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Modest Dress Not Required.




Recently I was reading an article that referenced an Instagram post from the summer of 2017. The post was from Olympic Gold Medalist, Aly Raisman. In the post, that was deemed to be a body positive message, she stated that females do not have to dress modest to be respected. I would like to think that the heart of the message wasn’t that women should dress immodestly, but rather that women do not deserve disrespect, harassment, or other sexual advances or comments based on their attire.

With understanding the comment in that context, I completely agree with her statement; however, it did get me thinking.

As shorts get shorter, pants get tighter, and shirts become more and more low cut what exactly are we looking for as we dress ourselves.  Is it truly that these styles make us feel beautiful, confident, and empowered or do they draw attention and put us in a market of competition?

As we boost up the bust, hike up the skirt, and lift the dearie do we really like the image staring back at us in the mirror? Do we not care what others think or is it that we are trying to live up to a standard set by our world; a standard that we suffocate under but embrace all at the same time because we are confused and unconvinced of our own value and worth?

With these questions, I will admit that I struggle with my own motives and often live in a state of confusion.  As embarrassing as it is to admit, there has been more than once where I have checked to see how my bum fills out my jeans, or wondered if I would go unnoticed because my neckline is too high. (insert gasps and condemnation)

As a woman, I want to dress in a way that makes me feel attractive and beautiful, but what do I intend to attract. If I walk around readily exposing my body, I will attract attention that is only interested in my body. If I walk around readily exposing my mind, my caring nature, my interest in others, my insight, and my sense of humor, then I will attract attention that is truly interested in me.   

I choose the latter, but there are still some days I get swept into the sea of comparison and surrender to the suffocation of the world’s standard.

There’s my real … how about you?


Open Letter to Perry Noble that you should read

Dear Perry Noble,

I need to be honest. I didn't know much about you until a few days ago which, I know, is what makes me a perfect candidate to write you an "open letter". 
What I knew about you was your name and that you led a megachurch. I may have heard you on a podcast once but can't remember the content. I've never heard your sermons or even realized you were from Anderson, SC.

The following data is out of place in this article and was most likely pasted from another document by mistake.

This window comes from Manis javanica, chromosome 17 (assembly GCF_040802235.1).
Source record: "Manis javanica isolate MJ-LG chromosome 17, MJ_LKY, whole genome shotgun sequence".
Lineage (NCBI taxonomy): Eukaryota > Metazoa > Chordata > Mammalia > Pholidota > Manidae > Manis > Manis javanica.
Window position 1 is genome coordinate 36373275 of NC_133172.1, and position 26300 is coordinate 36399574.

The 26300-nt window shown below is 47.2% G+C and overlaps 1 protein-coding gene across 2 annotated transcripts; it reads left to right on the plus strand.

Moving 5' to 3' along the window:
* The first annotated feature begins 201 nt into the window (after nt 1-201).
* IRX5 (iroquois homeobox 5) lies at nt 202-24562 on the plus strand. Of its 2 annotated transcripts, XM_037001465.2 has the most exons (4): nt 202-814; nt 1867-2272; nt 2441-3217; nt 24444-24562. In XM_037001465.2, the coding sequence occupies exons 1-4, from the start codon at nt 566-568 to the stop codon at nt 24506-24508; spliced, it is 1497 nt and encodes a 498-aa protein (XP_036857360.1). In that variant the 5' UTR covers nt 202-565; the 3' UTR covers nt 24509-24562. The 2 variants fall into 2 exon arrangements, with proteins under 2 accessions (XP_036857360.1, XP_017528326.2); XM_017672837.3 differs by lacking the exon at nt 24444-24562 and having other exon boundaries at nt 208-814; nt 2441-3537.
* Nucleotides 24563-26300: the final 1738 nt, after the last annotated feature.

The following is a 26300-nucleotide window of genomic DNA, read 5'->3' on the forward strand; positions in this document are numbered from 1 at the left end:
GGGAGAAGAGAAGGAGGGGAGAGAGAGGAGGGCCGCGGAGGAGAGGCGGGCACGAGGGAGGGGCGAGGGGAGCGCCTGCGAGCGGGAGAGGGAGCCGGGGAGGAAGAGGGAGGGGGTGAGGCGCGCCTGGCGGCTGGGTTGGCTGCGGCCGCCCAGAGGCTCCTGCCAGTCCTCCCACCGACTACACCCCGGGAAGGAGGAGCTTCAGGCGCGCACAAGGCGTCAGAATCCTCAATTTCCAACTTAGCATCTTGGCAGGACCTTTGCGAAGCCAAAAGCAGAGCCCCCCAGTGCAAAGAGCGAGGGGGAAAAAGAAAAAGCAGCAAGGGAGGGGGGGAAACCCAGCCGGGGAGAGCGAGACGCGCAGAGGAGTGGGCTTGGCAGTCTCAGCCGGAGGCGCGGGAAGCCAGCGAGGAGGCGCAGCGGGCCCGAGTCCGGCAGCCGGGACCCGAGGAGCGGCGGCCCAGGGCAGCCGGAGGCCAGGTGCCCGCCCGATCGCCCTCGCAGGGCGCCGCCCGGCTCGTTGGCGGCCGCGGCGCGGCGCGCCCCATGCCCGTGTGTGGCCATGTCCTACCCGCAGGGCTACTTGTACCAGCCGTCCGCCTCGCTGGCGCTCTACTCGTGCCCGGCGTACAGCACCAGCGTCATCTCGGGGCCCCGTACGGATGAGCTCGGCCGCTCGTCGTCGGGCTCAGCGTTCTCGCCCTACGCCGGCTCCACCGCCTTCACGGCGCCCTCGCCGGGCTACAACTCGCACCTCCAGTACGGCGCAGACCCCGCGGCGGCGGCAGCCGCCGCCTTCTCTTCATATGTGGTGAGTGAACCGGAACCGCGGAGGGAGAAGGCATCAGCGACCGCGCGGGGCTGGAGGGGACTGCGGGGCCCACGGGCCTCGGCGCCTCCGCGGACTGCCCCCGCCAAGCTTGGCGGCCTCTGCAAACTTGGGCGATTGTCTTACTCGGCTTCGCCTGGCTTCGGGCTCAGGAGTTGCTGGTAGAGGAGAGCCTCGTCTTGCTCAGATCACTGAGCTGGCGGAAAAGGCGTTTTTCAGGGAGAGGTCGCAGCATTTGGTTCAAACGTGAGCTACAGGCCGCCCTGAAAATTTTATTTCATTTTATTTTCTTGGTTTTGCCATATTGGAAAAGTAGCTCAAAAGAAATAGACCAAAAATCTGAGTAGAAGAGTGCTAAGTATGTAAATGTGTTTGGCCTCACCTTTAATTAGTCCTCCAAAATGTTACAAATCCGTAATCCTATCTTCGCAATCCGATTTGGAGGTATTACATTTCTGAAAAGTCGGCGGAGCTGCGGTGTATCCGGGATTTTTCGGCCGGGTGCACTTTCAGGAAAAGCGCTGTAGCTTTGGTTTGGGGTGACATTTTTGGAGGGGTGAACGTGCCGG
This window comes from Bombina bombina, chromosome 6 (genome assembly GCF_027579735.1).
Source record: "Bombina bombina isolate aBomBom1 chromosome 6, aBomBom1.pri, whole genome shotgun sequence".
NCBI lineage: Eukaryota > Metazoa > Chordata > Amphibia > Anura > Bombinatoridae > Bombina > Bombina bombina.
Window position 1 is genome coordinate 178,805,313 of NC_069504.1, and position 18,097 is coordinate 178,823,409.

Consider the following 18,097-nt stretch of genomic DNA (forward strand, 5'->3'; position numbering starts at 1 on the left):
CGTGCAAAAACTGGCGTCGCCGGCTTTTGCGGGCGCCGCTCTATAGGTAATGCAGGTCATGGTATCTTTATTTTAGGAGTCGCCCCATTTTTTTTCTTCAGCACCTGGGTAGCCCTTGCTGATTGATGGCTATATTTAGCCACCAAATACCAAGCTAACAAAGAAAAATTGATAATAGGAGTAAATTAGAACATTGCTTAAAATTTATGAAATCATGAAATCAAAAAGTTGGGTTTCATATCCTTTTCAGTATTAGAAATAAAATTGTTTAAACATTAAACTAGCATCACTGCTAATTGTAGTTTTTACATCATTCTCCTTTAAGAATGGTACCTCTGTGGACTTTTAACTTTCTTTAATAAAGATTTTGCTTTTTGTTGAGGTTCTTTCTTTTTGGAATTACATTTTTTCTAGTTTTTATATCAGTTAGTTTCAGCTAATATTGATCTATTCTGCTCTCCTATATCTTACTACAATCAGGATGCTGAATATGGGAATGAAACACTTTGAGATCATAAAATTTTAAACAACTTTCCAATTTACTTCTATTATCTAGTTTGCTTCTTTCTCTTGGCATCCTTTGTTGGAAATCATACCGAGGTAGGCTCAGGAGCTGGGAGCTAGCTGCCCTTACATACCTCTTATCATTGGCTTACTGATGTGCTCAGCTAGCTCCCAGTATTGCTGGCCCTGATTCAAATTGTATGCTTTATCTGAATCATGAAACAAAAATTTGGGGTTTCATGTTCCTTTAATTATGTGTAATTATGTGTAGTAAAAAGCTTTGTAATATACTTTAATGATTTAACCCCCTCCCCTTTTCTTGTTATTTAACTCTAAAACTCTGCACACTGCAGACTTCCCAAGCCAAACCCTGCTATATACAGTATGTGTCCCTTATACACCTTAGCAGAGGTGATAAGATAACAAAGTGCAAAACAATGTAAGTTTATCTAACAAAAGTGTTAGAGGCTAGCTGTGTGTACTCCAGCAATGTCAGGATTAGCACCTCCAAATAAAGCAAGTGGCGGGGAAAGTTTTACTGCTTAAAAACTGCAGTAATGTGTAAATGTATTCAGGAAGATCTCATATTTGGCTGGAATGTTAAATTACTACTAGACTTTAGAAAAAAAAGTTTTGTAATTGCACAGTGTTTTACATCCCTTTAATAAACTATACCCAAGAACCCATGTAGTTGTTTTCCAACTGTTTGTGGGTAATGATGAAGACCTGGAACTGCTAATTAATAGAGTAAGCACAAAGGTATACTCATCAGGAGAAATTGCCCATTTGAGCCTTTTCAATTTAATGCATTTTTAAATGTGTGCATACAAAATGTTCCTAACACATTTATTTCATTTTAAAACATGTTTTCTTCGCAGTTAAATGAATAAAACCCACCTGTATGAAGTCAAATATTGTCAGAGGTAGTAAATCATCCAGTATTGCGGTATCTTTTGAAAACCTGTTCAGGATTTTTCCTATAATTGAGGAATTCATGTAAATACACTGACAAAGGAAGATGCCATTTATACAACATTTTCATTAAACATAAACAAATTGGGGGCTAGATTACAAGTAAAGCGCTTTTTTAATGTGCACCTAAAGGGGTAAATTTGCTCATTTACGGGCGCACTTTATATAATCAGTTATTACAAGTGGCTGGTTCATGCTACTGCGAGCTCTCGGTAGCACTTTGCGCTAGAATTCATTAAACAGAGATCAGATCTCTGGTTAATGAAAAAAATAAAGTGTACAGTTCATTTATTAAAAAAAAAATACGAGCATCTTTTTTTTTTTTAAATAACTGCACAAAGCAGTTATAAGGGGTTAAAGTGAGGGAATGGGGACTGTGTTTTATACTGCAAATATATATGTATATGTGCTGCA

Even with all I didn't know about you, the crazy thing is that I do know that your name has surfaced in conversations in which I have been a part. For some reason, the name, Perry Noble, left me with a sense of awe. In my mind, you were untouchable. Why? Well quite frankly, I don't know. Maybe because you had power and influence, or people took your advice, or that you were a leader of thousands. Whatever it was the name Perry Noble was on my radar, but the person of Perry Noble wasn't. 

Then on Saturday, February 4, 2017 I sat in the Elevation Ballantyne campus and listened as Pastor Steven introduced you. He spoke candidly about his friendship with you and your part in the growth of Elevation. 


From his admonition, it was apparent that you had made a huge impact in the life of Pastor Steven and had really been a friend that sticks closer than a brother.

The emotions within me were mixed, like a whirlwind in my mind. The less righteous part of me was giddy because I was in the room and within twenty feet of one I must have deemed as a “superstar”. 

The self righteous part of me questioned your success and wanted to discount you because I had not seen the same success and influence in my own life. 

The sane (but maybe still slightly self righteous) part of me was cautioning me to remember that you were merely a man surrendered to the work of the Holy Spirit. 

The selfish part of me was a little disappointed that Pastor Steven wasn't preaching because let's be honest sitting under his preaching can definitely be a selfish desire. Not to mention I had already titled my electronic sermon notes with “Work Your Window Week 4” and who wants to use the backspace button must less the select and cut features. How inconvenient!